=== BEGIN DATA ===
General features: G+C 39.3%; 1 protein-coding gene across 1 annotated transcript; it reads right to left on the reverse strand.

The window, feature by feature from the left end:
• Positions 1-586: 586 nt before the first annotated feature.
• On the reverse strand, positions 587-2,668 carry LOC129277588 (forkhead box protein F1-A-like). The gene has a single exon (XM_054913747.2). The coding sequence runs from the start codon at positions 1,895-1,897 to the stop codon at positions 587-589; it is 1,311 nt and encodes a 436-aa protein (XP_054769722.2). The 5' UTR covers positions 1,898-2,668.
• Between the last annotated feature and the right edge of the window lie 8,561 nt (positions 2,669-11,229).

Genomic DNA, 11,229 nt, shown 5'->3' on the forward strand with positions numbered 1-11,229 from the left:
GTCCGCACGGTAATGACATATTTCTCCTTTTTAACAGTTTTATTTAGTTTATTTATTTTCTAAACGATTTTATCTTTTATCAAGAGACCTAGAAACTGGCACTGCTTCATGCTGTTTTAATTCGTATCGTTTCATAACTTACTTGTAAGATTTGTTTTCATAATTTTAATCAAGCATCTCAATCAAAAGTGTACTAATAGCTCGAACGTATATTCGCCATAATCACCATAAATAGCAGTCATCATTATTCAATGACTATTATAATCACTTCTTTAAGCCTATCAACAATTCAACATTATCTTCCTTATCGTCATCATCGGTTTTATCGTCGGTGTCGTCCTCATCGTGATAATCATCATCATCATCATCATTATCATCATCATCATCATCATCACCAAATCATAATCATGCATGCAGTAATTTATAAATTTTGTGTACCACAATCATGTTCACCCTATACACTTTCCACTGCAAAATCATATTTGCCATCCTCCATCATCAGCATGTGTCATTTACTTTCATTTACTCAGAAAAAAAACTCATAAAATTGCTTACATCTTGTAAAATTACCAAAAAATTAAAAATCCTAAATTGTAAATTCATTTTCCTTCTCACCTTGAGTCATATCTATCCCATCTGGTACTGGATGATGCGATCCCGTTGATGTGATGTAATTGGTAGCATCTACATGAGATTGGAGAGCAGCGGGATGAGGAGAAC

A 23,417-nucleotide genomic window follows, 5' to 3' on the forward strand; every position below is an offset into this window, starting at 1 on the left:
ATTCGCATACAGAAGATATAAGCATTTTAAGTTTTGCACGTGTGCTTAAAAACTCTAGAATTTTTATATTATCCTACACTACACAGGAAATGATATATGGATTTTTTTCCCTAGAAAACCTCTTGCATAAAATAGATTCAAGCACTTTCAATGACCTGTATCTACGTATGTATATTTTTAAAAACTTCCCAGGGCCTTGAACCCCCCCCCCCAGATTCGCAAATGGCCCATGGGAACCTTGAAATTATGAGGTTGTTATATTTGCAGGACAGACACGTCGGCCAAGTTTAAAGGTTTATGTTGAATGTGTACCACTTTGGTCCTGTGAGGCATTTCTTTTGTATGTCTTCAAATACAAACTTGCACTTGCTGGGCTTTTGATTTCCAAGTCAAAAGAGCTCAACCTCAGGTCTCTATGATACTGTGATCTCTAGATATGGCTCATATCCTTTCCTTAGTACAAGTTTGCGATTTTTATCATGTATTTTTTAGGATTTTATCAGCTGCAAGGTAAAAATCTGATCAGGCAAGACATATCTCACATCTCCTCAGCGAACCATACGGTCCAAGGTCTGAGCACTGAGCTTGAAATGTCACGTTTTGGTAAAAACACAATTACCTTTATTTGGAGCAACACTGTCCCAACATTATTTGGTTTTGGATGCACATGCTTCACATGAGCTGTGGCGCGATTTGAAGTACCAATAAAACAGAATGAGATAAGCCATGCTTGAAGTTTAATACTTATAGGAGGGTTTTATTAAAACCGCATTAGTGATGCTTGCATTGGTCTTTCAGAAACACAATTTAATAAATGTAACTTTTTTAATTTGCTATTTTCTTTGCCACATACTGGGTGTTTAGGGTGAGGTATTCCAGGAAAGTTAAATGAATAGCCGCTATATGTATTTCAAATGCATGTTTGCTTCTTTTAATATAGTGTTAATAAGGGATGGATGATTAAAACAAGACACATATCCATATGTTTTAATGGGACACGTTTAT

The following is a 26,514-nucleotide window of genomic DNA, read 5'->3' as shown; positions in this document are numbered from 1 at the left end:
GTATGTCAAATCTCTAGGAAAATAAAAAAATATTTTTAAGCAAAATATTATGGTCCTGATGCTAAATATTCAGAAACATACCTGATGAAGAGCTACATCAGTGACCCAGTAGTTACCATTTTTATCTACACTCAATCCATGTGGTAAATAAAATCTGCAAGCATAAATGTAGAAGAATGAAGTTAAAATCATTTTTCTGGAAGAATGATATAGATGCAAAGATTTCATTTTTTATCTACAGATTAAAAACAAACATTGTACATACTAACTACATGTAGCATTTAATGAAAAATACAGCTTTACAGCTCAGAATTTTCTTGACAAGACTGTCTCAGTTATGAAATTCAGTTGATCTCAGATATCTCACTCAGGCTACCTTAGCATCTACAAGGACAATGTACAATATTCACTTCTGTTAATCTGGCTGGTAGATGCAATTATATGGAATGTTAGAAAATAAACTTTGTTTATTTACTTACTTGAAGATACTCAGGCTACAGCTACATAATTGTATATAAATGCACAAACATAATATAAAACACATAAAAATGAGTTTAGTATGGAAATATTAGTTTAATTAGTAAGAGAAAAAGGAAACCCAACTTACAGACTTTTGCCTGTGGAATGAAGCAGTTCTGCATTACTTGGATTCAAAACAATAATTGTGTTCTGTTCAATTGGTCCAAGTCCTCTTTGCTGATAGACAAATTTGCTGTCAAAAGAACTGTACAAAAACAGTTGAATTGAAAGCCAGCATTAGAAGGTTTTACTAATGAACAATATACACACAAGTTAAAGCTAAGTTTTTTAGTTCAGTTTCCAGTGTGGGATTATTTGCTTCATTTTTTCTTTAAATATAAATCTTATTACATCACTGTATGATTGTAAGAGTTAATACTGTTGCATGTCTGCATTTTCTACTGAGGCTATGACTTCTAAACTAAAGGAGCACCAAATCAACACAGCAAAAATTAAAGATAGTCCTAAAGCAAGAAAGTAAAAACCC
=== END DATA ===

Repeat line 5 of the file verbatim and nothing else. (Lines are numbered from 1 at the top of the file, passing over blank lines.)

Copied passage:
• Between the last annotated feature and the right edge of the window lie 8,561 nt (positions 2,669-11,229).